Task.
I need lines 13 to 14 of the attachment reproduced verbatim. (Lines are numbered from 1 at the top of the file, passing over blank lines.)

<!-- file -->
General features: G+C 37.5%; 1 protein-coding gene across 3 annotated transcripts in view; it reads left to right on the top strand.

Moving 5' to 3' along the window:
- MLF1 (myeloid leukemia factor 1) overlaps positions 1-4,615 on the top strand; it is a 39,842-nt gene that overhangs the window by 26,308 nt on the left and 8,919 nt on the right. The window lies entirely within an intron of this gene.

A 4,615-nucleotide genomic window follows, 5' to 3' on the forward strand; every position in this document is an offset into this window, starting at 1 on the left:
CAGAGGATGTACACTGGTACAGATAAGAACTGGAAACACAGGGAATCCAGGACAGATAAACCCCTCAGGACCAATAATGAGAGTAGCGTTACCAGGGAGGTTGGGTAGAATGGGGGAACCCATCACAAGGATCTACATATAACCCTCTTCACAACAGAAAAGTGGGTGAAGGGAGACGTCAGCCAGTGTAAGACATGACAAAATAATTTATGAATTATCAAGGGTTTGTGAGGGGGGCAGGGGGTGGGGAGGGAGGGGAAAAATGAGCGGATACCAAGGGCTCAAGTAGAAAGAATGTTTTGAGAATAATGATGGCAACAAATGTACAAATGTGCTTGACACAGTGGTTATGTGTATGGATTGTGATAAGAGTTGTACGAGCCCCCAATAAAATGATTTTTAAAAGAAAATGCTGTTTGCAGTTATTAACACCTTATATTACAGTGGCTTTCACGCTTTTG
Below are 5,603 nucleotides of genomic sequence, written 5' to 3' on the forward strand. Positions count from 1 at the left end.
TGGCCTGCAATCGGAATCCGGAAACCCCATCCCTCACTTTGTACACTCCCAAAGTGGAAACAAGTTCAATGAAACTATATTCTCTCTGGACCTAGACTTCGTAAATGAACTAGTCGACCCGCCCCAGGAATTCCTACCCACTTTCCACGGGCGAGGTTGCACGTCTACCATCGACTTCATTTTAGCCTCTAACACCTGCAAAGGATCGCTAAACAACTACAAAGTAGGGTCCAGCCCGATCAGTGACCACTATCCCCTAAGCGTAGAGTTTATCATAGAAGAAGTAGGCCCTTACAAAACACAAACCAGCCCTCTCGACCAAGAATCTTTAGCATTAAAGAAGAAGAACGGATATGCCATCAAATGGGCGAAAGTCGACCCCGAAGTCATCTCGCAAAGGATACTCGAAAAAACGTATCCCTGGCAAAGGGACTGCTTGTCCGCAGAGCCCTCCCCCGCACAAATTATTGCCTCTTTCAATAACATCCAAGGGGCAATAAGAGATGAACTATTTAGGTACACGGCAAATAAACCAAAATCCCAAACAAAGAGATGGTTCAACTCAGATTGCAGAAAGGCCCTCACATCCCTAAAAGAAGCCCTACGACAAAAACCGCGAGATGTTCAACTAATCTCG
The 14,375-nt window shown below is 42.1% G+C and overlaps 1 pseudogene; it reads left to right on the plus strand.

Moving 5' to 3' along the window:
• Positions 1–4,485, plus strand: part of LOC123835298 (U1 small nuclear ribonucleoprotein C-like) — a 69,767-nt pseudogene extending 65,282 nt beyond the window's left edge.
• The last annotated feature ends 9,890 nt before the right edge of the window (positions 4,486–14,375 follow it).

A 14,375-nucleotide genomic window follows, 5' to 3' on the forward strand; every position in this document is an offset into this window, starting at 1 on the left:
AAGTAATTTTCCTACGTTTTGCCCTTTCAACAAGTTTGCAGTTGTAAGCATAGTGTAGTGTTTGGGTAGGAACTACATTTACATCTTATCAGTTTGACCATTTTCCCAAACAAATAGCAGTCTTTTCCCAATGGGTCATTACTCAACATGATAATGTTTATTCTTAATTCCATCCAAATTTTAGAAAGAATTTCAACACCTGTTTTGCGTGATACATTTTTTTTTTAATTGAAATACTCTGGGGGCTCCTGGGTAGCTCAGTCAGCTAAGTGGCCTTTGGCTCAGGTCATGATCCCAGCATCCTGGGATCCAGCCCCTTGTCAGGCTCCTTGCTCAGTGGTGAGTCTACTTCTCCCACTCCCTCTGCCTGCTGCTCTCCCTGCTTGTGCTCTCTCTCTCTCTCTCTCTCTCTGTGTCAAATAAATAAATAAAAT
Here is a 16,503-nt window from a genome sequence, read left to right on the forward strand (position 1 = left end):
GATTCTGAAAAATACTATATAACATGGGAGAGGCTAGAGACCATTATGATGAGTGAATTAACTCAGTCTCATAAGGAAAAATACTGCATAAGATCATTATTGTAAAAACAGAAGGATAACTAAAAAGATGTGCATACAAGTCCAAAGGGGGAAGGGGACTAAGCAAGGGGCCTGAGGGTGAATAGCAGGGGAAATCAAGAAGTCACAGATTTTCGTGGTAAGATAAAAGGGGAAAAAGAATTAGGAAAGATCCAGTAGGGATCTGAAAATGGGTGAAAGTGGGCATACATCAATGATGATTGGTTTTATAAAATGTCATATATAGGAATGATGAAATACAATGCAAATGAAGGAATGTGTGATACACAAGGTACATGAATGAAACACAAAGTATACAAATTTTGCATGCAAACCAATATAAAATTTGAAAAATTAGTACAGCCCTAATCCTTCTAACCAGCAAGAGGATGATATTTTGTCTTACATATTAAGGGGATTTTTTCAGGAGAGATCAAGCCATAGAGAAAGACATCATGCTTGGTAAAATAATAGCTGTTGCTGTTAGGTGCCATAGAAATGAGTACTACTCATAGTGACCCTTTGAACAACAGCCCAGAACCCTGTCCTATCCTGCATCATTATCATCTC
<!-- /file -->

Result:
AAGTAATTTTCCTACGTTTTGCCCTTTCAACAAGTTTGCAGTTGTAAGCATAGTGTAGTGTTTGGGTAGGAACTACATTTACATCTTATCAGTTTGACCATTTTCCCAAACAAATAGCAGTCTTTTCCCAATGGGTCATTACTCAACATGATAATGTTTATTCTTAATTCCATCCAAATTTTAGAAAGAATTTCAACACCTGTTTTGCGTGATACATTTTTTTTTTAATTGAAATACTCTGGGGGCTCCTGGGTAGCTCAGTCAGCTAAGTGGCCTTTGGCTCAGGTCATGATCCCAGCATCCTGGGATCCAGCCCCTTGTCAGGCTCCTTGCTCAGTGGTGAGTCTACTTCTCCCACTCCCTCTGCCTGCTGCTCTCCCTGCTTGTGCTCTCTCTCTCTCTCTCTCTCTCTGTGTCAAATAAATAAATAAAAT
Here is a 16,503-nt window from a genome sequence, read left to right on the forward strand (position 1 = left end):